Frontmen of Country Visit the Diner in June
By Claudia Johnson
The Frontmen of Country features three singers who were the voices of three of the top Country bands of the 90s: Richie McDonald formerly of Lonestar, Larry Stewart of Restless Heart and Tim Rushlow, formerly of Little Texas. The trio, who have collectively sold more than 30 million records and had more than 30 major hits among them, will be performing on the June 17 episode of “Larry’s Country Diner.”
cDonald, 59, is both a singer and songwriter. From 1998 until his departure in 2007, he was the lead singer of Lonestar, which recorded seven studio albums on BNA Records during his tenure as lead vocalist. For the first seven years of the band's existence, he alternated with then bassist John Rich as vocalist. McDonald became the sole lead vocalist of Lonestar following Rich's departure. McDonald co-wrote several of the band's singles and sang lead on all but one of them. He would rejoin the band in 2011 before exiting again in 2021 to perform Page 4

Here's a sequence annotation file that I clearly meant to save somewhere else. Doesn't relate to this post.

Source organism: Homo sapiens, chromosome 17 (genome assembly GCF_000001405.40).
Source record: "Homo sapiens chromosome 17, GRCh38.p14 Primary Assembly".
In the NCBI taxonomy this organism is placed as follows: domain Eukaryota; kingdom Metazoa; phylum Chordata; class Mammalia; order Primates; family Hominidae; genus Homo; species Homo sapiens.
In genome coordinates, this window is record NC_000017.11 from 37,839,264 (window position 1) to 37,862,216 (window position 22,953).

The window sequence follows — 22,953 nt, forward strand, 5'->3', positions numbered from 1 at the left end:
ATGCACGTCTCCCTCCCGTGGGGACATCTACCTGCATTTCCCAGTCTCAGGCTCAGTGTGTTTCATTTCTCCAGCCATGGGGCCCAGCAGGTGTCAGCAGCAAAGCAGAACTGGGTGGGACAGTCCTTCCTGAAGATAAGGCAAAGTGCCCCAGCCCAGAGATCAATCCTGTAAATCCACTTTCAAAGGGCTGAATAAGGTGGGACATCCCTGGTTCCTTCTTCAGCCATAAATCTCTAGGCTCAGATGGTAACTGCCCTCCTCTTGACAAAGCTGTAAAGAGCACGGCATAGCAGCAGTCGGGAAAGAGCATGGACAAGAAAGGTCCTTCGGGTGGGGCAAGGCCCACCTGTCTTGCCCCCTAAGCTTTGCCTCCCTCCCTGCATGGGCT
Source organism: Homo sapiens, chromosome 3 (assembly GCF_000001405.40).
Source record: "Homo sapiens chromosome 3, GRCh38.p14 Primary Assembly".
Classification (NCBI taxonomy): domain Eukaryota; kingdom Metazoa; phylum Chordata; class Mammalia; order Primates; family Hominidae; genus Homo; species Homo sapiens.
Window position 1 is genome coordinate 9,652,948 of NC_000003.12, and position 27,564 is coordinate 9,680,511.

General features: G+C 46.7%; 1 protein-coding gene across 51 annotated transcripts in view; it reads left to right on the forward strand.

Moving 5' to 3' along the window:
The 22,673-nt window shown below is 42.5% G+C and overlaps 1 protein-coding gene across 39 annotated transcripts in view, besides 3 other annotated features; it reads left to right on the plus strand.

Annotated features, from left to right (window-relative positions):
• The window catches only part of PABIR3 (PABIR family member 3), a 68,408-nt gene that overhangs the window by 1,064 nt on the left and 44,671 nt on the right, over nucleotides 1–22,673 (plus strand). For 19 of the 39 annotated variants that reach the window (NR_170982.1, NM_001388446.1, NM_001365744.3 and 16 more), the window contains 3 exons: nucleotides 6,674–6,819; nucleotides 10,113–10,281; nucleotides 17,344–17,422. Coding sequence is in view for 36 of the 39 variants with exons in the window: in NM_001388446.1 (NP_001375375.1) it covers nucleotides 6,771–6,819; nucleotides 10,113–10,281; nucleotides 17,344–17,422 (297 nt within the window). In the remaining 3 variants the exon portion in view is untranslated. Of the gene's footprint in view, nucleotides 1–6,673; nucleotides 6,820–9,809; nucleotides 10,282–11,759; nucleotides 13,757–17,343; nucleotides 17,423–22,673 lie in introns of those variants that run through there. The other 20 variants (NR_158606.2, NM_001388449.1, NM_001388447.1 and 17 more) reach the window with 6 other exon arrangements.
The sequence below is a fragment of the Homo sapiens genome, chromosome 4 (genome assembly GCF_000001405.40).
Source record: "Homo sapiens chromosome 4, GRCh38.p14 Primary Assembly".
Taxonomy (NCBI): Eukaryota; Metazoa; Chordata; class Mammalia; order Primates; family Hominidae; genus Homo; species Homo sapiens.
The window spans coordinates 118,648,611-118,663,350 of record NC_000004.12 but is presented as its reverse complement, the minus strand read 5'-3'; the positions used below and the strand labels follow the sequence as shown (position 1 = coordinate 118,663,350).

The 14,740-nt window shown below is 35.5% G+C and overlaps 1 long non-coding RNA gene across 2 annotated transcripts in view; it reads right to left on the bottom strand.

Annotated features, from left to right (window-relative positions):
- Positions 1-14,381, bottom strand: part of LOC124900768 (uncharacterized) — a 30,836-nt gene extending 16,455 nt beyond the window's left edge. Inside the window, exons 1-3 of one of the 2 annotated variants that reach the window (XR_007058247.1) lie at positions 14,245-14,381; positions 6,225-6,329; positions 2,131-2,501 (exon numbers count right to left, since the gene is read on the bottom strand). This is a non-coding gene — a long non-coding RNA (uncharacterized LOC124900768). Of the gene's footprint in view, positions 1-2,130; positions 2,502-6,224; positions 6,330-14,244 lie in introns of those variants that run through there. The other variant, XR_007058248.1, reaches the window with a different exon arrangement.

with The Frontmen of Country. Outside Lonestar, McDonald charted twice as a guest vocalist on others’ songs, in addition to releasing two independent albums and four solo singles. He has also co-written singles for other country music artists, including "She's Always R i g h t " b y C l a y Wa l ke r, " Ji m m y 's G o t a Girlfriend" by The Wilkinsons, "Let Them Be Little" by Billy Dean (which Lonestar itself also recorded), "Coalmine" by Sara Evans, and "Once a Wo m a n G e t s a Ho l d o f Yo u r He a r t " by Heartland.
tewart, 62, moved to Nashville in the 1980s in pursuit of a career in baseball, having received an athletic scholarship from Belmont University. He decided to focus on a career in music instead, and after finding work as a demo singer, he joined the group Restless Heart in 1984. Between 1985 and 1993, Restless Heart charted 18 Top 40 singles on the U.S. Billboard Hot Country Singles & Tracks chart, including six No. 1 hits, as well as one single that was released only to the Adult Contemporary format.
In 1991 Stewart left the band in pursuit of a solo career, recording four solo albums and charting eight singles on the Billboard Hot Country Singles & Tracks charts. His highestcharting solo single, "Alright Already," peaked at No. 5 in 1993. He reunited with Restless Heart in 2004 for their “Still Reckless” album, which produced a Top 30 hit in the single "Feel My Way to You." He remains with the band.